Artist News Legal Media

Ariel Pink says blacklash to Trump rally attendance has left him “destitute and on the street”

By | Published on Friday 15 January 2021

Ariel Pink

Ariel Pink has spoken about the backlash to his attendance at the recent pro-Donald Trump rally in Washington, DC. In an interview with Tucker Carlson on Fox News, he says that his treatment – including being dropped by his label – is unfair, when all he wanted to do was peacefully show support for the outgoing president.

The event’s aim, of course, was to push Trump’s baseless claims that he has been deprived of a second presidential term by a fraudulent election. Those claims increased in intensity until sparking the violent siege at the US Capitol building that followed last week’s rally, in which Trump supporters sought to disrupt the official confirmation by Congress of Joe Biden’s win in the election.

However, Pink says that he does not buy into Trump’s election conspiracy theories.

“There’s been a very big effort to unseat the president, or at least not let him have four more years, which I think is fair – I mean, he lost”, he says. “I think he lost fairly. I’m not disputing anything. Biden is perfectly fine with me as president. But I think that [Democrats are] still scared, or something like that. It seems like they’re sore winners at this point. And people seem to want to kick me down as well, much like they have Trump”.

“This is what I voted against”, he goes on. “I didn’t vote for Trump so much as against cancel culture. This environment that’s been blazing for about four years, that’s about to ramp up and get even worse”.

Days after the protest, Pink was dropped by his label Mexican Summer. That, he says, happened despite assurances it would not. “My label had written [to] me to inform me they were getting a lot of heat and a lot of backlash for supporting me, but they assured me that they were not going to drop me”, he claims. “24 hours later they texted me that they were going to go public and drop me”.

Although Pink has not released a studio album since 2017, he has put out a series of rarites compilations through the label. Three such releases were set to come out at the end of this month, but have now been pulled.

“I can’t tour either at this point”, he adds, meaning the loss of his label deal and the cancelling of those rarity releases creates financial challenges. “It sort of leaves me destitute and on the street. I’m sort of overwhelmed right now and I don’t know exactly what to do”.

As for what he could have done to avoid this, he says: “I didn’t make any apology, because I felt like I hadn’t done anything wrong, but these articles obviously placed me at the siege, which I was not at. Of course I do not advocate for violence at all. I was there for a peaceful rally and that’s all it was to me. But there was no fact-checking. These 130 articles went out in the space of 24 hours and they succumbed to cancel culture”.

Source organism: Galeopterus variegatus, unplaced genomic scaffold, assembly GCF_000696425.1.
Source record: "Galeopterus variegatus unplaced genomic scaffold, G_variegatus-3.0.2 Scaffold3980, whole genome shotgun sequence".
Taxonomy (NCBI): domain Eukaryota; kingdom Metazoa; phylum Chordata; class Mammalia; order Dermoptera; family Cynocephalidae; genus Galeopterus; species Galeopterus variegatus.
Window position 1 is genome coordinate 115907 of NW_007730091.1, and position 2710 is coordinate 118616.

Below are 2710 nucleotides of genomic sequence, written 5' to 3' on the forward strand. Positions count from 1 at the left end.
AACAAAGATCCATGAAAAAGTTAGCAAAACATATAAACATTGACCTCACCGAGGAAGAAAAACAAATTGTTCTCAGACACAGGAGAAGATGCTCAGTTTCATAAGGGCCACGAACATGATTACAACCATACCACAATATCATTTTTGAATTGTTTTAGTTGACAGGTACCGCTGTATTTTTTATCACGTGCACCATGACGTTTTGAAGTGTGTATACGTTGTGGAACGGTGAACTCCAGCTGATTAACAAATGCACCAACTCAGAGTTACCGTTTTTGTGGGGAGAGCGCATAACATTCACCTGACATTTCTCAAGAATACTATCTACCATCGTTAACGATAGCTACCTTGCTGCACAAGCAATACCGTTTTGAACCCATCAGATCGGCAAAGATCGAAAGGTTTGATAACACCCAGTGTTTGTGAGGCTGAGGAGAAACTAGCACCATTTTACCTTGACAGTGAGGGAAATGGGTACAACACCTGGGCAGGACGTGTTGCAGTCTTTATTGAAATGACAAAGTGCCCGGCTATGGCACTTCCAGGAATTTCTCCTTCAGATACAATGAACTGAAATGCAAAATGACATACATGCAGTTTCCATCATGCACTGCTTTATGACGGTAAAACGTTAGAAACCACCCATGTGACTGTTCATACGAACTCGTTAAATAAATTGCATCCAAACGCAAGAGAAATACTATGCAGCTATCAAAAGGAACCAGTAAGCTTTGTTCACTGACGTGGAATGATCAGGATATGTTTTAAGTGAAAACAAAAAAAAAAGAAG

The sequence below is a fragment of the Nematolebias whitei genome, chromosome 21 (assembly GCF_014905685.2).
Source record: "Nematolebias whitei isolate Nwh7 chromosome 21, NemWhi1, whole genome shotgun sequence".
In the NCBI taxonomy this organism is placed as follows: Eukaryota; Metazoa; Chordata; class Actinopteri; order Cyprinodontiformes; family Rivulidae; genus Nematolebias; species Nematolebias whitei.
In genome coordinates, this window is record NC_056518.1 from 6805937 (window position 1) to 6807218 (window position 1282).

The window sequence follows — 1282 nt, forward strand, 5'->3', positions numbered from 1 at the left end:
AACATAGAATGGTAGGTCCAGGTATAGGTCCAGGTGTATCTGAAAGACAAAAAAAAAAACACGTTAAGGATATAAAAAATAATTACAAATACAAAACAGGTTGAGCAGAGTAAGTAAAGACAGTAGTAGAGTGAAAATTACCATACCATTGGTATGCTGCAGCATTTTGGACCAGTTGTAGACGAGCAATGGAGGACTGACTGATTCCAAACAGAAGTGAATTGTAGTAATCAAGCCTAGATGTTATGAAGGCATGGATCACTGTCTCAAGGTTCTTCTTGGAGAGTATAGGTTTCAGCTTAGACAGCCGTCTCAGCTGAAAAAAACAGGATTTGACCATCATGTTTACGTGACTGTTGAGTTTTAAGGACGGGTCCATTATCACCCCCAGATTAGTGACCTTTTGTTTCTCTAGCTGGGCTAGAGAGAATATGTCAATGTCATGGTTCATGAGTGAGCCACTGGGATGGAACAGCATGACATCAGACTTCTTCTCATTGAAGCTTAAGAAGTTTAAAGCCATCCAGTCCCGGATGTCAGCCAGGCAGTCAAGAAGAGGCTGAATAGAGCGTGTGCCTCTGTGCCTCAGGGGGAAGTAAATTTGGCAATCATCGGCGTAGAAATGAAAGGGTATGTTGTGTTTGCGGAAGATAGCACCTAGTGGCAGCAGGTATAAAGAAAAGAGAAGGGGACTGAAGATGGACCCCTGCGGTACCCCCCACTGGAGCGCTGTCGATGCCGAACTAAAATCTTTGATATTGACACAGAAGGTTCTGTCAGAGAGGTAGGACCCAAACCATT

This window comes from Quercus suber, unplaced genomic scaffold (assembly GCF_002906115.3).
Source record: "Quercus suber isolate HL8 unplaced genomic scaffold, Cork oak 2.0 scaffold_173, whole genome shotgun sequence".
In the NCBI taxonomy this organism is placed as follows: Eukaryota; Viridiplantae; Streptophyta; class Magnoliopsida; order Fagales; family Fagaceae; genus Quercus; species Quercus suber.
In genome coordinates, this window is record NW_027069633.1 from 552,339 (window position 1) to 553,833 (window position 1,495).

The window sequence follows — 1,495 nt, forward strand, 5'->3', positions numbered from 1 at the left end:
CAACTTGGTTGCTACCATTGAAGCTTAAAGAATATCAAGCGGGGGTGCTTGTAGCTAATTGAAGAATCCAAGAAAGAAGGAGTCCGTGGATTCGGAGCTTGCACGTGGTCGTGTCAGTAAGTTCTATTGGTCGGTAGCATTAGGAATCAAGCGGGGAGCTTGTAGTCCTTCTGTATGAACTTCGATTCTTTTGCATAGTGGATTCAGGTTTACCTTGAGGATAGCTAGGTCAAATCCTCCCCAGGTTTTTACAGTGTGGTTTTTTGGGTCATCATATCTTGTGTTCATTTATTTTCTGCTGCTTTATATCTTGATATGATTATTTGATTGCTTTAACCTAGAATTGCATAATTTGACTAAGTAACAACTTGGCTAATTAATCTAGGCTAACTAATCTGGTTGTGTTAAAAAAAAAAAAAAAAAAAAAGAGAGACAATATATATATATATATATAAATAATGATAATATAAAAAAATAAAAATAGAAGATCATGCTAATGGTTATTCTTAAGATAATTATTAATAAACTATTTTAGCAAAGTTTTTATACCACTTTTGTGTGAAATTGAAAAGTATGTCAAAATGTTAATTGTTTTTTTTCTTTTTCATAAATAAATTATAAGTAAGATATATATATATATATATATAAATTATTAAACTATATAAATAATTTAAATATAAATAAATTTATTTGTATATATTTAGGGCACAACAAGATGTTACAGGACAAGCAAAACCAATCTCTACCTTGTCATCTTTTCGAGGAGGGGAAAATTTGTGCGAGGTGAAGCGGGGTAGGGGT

It’s worth noting that coverage of Pink’s attendance at the Trump rally has, on the whole, accepted that he did not take part in the attack on the Capitol building, largely based on his own comments on his now deactived Twitter account. However, he says, prior to being asked to speak to Fox News, he was unable to get his side of the story across.

“Right now I don’t have any other recourse”, he says. “Am I going to be able to get my statement out in magazines? Right now there’s a narrative being pushed, and not many people are going to let a counter-narrative enter into the fold. There’s no nuance. There’s nothing else for me to do. I can’t even afford my lawyer right now”.

The pressure on Pink’s finances is exacerbated by another thing that happened on 6 Jan, the day of the Trump rally. On that day, he lost an attempt to get a restraining order against an ex-girlfriend and former bandmate, Charlotte Ercoli Coe, who he claims has been trying to blackmail him. She argues that he was physically and sexually abusive to her.

According to Pitchfork, Pink’s filing was dismissed on the grounds that comments made in the media and emails sent to Mexican Summer by Coe, which Pink deemed harassment, were actually “constitutionally-protected activities”. As well as denying the restraining order, which would have blocked her from speaking publicly about her accusations, the court also ruled that Coe was entitled to “reasonable attorneys’ fees and costs” from Pink.

The attorney representing Pink in the case, Thomas Mortimer, says that they are planning to appeal the decision. “The pending matter is now on appeal and the subject of a separate lawsuit in the Los Angeles Superior Court”, Mortimer tells Pitchfork. “It is [Pink’s] position that the speech and communications at the heart of the case are not protected and [are] defamatory”.

Watch Pink’s Fox News interview here: